Exploring the potential of biochar from forestry biomass waste in Vietnam’s Acacia plantations

October 21, 2022

The Crawford Fund’s Queensland Committee has again partnered with the TropAg International Agriculture Conference to assist 10 young researchers from developing countries attend and present their science at this international conference which will be held in Brisbane from 31 October to 02 November 2022.

Successful candidates were chosen by a selection panel made up of representatives of The Crawford Fund and the TropAg conference organisers, based on submitted abstracts of their research.

In the lead-up to the conference we will be publishing short blog posts written by the young researchers about their work. Here is the sixth blog.

By Trinh Huynh, University of the Sunshine Coast

I am a PhD student at the Forest Research Institute at the University of the Sunshine Coast. I chose Vietnam to conduct my research because I’m passionate about pursuing studies relating to forestry biomass, especially biomass waste in plantations. This is also one of the most important resources that can be contributed to climate change mitigation.

Harvesting Acacia plantations in Vietnam leaves a huge biomass residue in the field, including bark, branches and foliage. Some minority people use bark and large branches for firewood, and other biomass components are burned. This results in increased release of carbon dioxide into the atmosphere and may contribute to global warming. Biomass residues could instead be used to produce biochar. The Intergovernmental Panel on Climate Change (IPCC) indicates that biochar has unique properties for soil amendments and for sequestering atmospheric carbon dioxide, resulting in long-term mitigation of climate change.

Weighing and measuring biomass residues from Acacia plantation harvesting in Vietnam to estimate their biochar potential.

However, there are significant gaps in knowledge and understanding that need to be addressed before such benefits can be realised. These include concerns relating to the estimation of total aboveground biomass from plantations at the harvest age and understanding of forest residues and their potential for producing biochar. My study, therefore, aimed to estimate the theoretical potential for biomass residue conversion to biochar by (i) developing allometric equations for estimating the total aboveground biomass of acacia plantations at harvesting age (7 years old) and (ii) estimating the potential of biomass residue for producing biochar.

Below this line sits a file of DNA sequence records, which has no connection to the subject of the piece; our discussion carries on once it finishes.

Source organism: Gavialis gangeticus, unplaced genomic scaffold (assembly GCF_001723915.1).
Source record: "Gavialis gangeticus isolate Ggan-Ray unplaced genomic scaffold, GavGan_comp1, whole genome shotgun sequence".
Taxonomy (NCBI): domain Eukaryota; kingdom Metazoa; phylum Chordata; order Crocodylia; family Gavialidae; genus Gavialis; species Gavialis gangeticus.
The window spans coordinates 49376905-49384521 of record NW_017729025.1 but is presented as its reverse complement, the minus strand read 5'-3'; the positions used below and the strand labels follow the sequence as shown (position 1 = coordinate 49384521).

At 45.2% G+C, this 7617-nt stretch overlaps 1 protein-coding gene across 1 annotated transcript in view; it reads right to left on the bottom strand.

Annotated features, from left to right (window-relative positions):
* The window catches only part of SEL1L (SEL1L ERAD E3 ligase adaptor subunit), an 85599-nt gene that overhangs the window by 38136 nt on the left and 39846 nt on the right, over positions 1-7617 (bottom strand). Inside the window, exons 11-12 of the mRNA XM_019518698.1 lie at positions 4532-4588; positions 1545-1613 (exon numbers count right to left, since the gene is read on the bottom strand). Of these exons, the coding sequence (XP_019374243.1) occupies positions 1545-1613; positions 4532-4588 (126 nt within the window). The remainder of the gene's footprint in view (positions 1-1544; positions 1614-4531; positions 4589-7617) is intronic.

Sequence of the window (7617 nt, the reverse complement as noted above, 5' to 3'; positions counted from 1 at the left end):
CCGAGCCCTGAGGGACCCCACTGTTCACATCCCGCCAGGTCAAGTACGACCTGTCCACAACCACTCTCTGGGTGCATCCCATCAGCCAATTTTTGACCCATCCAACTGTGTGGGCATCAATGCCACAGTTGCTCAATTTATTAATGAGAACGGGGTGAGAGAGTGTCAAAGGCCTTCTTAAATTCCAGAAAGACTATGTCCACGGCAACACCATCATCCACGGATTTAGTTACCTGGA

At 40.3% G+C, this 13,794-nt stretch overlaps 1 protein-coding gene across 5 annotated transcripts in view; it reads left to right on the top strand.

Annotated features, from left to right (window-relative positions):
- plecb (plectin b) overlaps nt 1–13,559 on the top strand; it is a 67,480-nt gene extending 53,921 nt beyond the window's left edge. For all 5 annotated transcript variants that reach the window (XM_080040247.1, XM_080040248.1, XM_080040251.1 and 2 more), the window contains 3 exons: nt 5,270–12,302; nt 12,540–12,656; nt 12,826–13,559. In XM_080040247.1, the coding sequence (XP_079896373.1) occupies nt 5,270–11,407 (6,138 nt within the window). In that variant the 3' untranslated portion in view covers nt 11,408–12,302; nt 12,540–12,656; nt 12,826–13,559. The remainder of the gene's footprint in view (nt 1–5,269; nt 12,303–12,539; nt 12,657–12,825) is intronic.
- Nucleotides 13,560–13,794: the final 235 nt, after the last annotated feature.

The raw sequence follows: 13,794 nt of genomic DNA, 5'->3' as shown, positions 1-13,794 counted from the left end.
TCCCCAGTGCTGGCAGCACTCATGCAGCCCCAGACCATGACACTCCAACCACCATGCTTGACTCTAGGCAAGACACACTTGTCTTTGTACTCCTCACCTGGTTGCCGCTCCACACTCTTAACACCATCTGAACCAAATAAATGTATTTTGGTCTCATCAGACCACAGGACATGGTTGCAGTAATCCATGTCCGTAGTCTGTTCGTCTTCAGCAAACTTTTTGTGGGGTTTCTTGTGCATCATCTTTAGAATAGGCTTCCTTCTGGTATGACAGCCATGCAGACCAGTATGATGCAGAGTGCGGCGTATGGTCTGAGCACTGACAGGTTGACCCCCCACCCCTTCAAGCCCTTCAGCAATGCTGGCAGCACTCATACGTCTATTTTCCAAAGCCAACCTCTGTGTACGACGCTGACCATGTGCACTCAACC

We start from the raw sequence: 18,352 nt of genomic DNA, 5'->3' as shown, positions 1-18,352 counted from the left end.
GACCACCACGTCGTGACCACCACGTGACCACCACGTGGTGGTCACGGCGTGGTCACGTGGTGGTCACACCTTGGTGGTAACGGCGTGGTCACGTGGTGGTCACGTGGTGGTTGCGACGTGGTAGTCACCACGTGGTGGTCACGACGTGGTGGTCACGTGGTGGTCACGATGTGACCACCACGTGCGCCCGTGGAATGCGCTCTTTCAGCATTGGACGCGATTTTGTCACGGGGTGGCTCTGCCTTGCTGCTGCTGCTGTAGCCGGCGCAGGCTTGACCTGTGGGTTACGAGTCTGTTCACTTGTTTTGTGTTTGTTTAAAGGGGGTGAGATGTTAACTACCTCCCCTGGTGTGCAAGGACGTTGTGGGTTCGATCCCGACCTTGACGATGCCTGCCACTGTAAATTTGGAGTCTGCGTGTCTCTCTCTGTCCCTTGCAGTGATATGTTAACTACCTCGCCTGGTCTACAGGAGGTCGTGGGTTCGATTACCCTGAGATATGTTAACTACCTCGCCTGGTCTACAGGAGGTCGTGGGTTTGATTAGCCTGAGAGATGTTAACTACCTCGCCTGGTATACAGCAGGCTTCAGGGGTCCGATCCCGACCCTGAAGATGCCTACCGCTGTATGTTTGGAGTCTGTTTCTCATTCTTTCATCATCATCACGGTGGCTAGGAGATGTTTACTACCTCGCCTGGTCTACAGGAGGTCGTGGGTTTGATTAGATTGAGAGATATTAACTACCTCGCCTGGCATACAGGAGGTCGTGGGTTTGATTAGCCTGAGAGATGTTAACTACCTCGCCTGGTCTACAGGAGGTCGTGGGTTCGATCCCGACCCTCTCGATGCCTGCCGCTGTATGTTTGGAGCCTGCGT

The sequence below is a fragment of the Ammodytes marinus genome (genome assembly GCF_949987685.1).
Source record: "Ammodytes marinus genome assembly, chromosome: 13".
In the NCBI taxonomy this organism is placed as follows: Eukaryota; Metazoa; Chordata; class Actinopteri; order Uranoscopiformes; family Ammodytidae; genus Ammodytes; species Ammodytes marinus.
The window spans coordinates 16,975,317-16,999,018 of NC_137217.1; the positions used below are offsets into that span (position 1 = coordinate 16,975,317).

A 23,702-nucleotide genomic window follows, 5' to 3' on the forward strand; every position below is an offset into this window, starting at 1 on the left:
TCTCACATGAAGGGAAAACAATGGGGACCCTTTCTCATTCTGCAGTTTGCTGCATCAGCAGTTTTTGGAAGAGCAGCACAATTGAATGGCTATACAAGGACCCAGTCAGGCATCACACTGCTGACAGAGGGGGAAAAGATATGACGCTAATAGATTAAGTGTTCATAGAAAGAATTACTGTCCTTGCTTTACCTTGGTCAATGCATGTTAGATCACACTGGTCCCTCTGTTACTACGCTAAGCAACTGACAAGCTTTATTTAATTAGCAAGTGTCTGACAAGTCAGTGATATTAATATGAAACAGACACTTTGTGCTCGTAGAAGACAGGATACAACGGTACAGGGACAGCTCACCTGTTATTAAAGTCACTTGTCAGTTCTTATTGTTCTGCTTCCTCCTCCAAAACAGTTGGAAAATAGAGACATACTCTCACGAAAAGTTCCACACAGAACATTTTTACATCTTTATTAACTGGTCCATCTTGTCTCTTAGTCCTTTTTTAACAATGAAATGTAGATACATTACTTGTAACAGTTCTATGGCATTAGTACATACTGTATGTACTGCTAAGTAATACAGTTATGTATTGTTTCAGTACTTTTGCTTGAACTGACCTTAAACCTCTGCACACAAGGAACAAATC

Completing this study, I found some important results such as: the average biomass estimated for aboveground biomass is 327.7 tonnes per hectare. Biomass accumulation capacity and distribution differed among tree components. The highest biomass components were stems (75.1%) > small branches and leaves (10.7%) > bark (8.2%) > large branches (6.0%). This implies that approximately 25% of the total harvested tree is left in the field which could potentially be used to produce biochar. Biomass residues (excluding commercial stems) were 78.7 tonnes per hectare which would be equivalent to 33.0 tonnes per hectare of biochar yield.

Findings from this research also contribute to knowledge and practice, as follows: the study has developed accurate allometric equations for estimating total tree aboveground biomass and biomass residues using the simple inventory variable of tree diameter at breast height; provided reliable input biomass data that can be used when modelling the viability of a biochar industry based on forestry residues. These findings provide recommendations for researchers, forestry officers, industry, small landowners, farmers and plantation owners on how to use biomass residues effectively and sustainably.

Trinh’s research has also been supported by a Crawford Fund Student Award, which she recently shared her experience about.